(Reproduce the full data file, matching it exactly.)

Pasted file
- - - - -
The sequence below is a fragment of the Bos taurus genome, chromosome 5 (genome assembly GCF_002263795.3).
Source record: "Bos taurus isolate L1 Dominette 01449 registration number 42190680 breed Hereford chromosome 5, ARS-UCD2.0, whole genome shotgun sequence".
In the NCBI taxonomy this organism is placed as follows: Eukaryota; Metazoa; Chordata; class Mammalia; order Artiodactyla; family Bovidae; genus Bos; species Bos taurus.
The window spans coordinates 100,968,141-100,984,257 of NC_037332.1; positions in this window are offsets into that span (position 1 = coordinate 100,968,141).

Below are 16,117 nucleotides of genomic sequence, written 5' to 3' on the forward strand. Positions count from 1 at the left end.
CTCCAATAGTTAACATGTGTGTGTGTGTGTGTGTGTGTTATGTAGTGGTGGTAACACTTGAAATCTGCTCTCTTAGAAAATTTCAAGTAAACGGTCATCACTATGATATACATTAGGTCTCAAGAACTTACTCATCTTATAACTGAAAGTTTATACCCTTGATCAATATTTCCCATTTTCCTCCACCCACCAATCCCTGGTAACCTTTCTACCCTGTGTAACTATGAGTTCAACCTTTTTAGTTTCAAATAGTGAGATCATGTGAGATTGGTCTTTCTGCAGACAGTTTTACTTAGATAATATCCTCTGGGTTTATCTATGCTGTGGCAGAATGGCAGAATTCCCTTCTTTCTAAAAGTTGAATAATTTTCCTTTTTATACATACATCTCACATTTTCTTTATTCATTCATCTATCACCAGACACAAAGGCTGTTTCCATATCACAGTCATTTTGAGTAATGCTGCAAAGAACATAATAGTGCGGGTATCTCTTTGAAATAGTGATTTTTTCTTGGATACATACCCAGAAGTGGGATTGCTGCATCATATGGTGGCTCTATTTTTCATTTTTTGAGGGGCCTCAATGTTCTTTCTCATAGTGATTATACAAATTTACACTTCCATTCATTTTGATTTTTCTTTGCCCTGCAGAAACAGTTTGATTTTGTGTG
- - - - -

The sequence below is a fragment of the Bos taurus genome, chromosome 5 (genome assembly GCF_002263795.3).
Source record: "Bos taurus isolate L1 Dominette 01449 registration number 42190680 breed Hereford chromosome 5, ARS-UCD2.0, whole genome shotgun sequence".
In the NCBI taxonomy this organism is placed as follows: Eukaryota; Metazoa; Chordata; class Mammalia; order Artiodactyla; family Bovidae; genus Bos; species Bos taurus.
The window spans coordinates 100,968,141-100,984,257 of NC_037332.1; positions in this window are offsets into that span (position 1 = coordinate 100,968,141).

Below are 16,117 nucleotides of genomic sequence, written 5' to 3' on the forward strand. Positions count from 1 at the left end.
CTCCAATAGTTAACATGTGTGTGTGTGTGTGTGTGTGTTATGTAGTGGTGGTAACACTTGAAATCTGCTCTCTTAGAAAATTTCAAGTAAACGGTCATCACTATGATATACATTAGGTCTCAAGAACTTACTCATCTTATAACTGAAAGTTTATACCCTTGATCAATATTTCCCATTTTCCTCCACCCACCAATCCCTGGTAACCTTTCTACCCTGTGTAACTATGAGTTCAACCTTTTTAGTTTCAAATAGTGAGATCATGTGAGATTGGTCTTTCTGCAGACAGTTTTACTTAGATAATATCCTCTGGGTTTATCTATGCTGTGGCAGAATGGCAGAATTCCCTTCTTTCTAAAAGTTGAATAATTTTCCTTTTTATACATACATCTCACATTTTCTTTATTCATTCATCTATCACCAGACACAAAGGCTGTTTCCATATCACAGTCATTTTGAGTAATGCTGCAAAGAACATAATAGTGCGGGTATCTCTTTGAAATAGTGATTTTTTCTTGGATACATACCCAGAAGTGGGATTGCTGCATCATATGGTGGCTCTATTTTTCATTTTTTGAGGGGCCTCAATGTTCTTTCTCATAGTGATTATACAAATTTACACTTCCATTCATTTTGATTTTTCTTTGCCCTGCAGAAACAGTTTGATTTTGTGTG